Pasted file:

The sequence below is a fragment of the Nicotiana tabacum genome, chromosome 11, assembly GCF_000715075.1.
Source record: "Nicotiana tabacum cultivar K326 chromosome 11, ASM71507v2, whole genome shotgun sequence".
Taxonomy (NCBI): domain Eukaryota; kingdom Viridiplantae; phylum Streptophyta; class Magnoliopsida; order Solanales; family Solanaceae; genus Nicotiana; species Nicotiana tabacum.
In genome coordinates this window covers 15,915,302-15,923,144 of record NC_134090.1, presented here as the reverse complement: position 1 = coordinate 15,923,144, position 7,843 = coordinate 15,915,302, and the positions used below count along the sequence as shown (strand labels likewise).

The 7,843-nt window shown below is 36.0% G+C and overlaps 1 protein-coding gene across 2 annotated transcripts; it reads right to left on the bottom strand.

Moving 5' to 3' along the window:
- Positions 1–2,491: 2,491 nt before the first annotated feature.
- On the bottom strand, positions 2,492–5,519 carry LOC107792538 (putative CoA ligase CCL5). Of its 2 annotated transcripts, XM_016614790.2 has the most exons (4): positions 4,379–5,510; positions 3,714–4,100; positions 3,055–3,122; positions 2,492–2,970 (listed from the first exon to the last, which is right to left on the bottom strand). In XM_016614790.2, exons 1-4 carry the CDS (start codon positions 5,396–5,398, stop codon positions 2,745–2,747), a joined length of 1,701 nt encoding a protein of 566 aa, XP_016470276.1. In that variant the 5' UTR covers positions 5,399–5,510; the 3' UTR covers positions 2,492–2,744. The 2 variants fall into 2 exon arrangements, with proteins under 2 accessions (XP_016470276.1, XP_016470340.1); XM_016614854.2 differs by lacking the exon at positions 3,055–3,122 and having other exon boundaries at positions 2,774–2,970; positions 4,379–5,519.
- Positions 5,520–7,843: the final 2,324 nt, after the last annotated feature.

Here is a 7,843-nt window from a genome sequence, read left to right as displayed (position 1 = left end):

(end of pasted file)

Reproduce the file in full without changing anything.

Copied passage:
The sequence below is a fragment of the Nicotiana tabacum genome, chromosome 11, assembly GCF_000715075.1.
Source record: "Nicotiana tabacum cultivar K326 chromosome 11, ASM71507v2, whole genome shotgun sequence".
Taxonomy (NCBI): domain Eukaryota; kingdom Viridiplantae; phylum Streptophyta; class Magnoliopsida; order Solanales; family Solanaceae; genus Nicotiana; species Nicotiana tabacum.
In genome coordinates this window covers 15,915,302-15,923,144 of record NC_134090.1, presented here as the reverse complement: position 1 = coordinate 15,923,144, position 7,843 = coordinate 15,915,302, and the positions used below count along the sequence as shown (strand labels likewise).

The 7,843-nt window shown below is 36.0% G+C and overlaps 1 protein-coding gene across 2 annotated transcripts; it reads right to left on the bottom strand.

Moving 5' to 3' along the window:
- Positions 1–2,491: 2,491 nt before the first annotated feature.
- On the bottom strand, positions 2,492–5,519 carry LOC107792538 (putative CoA ligase CCL5). Of its 2 annotated transcripts, XM_016614790.2 has the most exons (4): positions 4,379–5,510; positions 3,714–4,100; positions 3,055–3,122; positions 2,492–2,970 (listed from the first exon to the last, which is right to left on the bottom strand). In XM_016614790.2, exons 1-4 carry the CDS (start codon positions 5,396–5,398, stop codon positions 2,745–2,747), a joined length of 1,701 nt encoding a protein of 566 aa, XP_016470276.1. In that variant the 5' UTR covers positions 5,399–5,510; the 3' UTR covers positions 2,492–2,744. The 2 variants fall into 2 exon arrangements, with proteins under 2 accessions (XP_016470276.1, XP_016470340.1); XM_016614854.2 differs by lacking the exon at positions 3,055–3,122 and having other exon boundaries at positions 2,774–2,970; positions 4,379–5,519.
- Positions 5,520–7,843: the final 2,324 nt, after the last annotated feature.

Here is a 7,843-nt window from a genome sequence, read left to right as displayed (position 1 = left end):